Search DOM by selector in Chrome Inspector


I want to select a DOM element by CSS selector on my React-generated web page for debugging purposes. In this case, I am trying to test out CSS selectors to be used in my Capybara acceptance test.


Use jQuery NO, DON'T DO THAT!

A neat feature of the Chrome Web Inspector is that I can search an entire page by CSS Selector, without needing to litter my code with debugger statements. Just open up the Elements tab and then press CMD-F (on Mac) to open up a search bar. I can now type whatever CSS Selector that I want and view the results that match. I can quickly test different selectors out, so that I can verify that I am writing my Capybara test accurately.


An Improvement to the Behaviour of the Git Pager

First, capture your current git pager settings (in case you want to go back):

git config --list | grep core.pager

Second, configure your new and improved git pager settings:

git config --global core.pager "less $LESS --tabs=2 -RFX"
--tabs=2: Is just right for displaying Ruby diffs

-R: Repaint the screen, discarding any buffered input
-F: Causes less to exit if a file is less than one screens worth of data
-X: Leave file contents on screen when less exits.

If you want to get even fancier consider diff-so-fancy.

Bulk Upsert through PostgreSQL 9.5+

Warning: This only works for PostgreSQL 9.5+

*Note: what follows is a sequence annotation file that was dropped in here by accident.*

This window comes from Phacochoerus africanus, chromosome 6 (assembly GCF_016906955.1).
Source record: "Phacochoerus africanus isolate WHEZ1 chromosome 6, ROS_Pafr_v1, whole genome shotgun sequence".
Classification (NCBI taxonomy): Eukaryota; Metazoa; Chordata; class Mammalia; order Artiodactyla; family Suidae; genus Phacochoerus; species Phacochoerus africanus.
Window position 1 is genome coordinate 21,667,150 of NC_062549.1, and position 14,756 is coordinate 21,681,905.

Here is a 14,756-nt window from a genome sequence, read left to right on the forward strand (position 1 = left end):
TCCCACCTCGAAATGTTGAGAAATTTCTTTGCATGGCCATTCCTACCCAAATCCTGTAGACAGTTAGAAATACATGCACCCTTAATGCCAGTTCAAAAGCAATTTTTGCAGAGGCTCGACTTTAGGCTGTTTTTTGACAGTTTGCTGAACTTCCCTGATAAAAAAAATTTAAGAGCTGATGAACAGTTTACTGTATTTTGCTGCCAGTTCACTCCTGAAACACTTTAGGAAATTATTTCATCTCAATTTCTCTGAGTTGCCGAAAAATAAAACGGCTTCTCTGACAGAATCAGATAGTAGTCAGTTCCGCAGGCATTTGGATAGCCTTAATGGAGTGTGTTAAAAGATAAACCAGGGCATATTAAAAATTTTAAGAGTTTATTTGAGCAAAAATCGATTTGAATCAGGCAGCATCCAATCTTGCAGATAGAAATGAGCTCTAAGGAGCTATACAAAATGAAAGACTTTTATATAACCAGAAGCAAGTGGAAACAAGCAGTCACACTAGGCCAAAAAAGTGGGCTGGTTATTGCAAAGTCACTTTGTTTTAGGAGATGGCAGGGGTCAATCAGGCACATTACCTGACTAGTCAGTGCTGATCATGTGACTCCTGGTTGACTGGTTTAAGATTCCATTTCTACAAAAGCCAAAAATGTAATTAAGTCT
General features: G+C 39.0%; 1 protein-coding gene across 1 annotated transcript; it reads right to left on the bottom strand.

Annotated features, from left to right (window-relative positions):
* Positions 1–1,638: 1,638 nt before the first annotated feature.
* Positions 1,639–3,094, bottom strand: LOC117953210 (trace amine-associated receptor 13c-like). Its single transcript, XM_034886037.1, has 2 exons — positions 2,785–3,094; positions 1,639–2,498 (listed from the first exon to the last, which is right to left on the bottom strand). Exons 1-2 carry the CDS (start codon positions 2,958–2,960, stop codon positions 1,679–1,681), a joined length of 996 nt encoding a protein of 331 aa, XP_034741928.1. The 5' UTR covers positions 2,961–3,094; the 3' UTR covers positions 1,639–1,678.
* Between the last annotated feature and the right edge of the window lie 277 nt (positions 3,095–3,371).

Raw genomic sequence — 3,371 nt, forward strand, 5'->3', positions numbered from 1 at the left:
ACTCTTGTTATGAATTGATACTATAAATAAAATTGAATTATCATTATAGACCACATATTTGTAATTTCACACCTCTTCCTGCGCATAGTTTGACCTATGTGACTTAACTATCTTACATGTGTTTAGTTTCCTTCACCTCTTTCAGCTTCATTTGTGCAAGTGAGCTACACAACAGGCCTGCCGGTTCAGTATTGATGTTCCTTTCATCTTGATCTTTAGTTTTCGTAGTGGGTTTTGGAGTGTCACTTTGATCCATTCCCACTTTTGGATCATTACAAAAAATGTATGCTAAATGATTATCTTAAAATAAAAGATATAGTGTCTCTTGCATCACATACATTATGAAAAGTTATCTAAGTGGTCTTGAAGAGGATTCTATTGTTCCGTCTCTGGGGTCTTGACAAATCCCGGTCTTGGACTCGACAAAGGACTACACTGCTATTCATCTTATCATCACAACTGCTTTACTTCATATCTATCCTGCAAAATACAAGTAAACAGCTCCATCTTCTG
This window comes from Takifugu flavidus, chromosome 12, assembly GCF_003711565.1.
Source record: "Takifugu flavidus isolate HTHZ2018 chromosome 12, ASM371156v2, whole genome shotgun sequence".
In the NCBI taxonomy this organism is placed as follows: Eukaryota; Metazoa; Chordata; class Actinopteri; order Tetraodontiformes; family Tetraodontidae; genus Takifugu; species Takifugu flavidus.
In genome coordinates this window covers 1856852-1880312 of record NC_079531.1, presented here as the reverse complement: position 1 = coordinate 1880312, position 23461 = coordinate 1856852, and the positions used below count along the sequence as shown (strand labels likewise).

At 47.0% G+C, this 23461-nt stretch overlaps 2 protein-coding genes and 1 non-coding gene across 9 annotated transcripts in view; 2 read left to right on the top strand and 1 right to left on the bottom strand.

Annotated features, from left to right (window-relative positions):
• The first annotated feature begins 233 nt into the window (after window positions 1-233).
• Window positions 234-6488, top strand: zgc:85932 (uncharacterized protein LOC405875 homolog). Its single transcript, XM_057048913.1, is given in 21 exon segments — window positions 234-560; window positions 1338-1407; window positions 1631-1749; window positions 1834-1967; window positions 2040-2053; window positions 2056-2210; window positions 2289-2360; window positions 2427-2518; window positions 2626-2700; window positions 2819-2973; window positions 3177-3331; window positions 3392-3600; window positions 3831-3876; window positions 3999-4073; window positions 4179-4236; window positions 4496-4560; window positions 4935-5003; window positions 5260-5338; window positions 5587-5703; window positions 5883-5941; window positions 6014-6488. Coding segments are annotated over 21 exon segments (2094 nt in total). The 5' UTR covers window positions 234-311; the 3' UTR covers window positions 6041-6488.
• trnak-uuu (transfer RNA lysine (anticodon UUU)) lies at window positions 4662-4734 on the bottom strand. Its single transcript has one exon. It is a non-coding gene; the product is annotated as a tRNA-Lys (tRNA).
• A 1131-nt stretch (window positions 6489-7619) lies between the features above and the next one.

Given the following:

  1. a users table:

    • id
    • name
    • created_at
    • updated_at
  2. users table only has 1 user with values:

    • id: 1
    • name: Alejandro
    • created_at: '2010-10-10 10:00:00.000000'
    • updated_at: '2010-10-10 10:00:00.000000'

You can upsert using the following SQL query:

  users(id, name, created_at, updated_at)
  (1, 'Alexander', NOW(), NOW()),
  (2, 'Belle', NOW(), NOW())


  1. User(id=1) will be renamed from Alejandro to Alexander. The updated_at value will be set to current time.
  2. User(id=2) will be inserted to users table with name = Belle, and both created_at and updated_at will be set to current time.

Chrome: Inspecting DOM elements that require focus

Using Chrome Dev Tools, I occasionally want to inspect an element that requires focus - for example, inspecting a selected date in a date selector.


As soon as I click the dev tools window, the element loses focus and I can no longer inspect in with the desired state.

Undesirable solution

On occasion when I've run into this scenario, I've placed a breakpoint or debugger statement in the JavaScript function that would be called when focus is lost. The problem with this is that it takes time and I need to locate the appropriate place in code.

Better solution

When in the desired state - for example, with the current date selected - pressing F8 will pause JavaScript execution. I can then inspect the DOM in the desired state.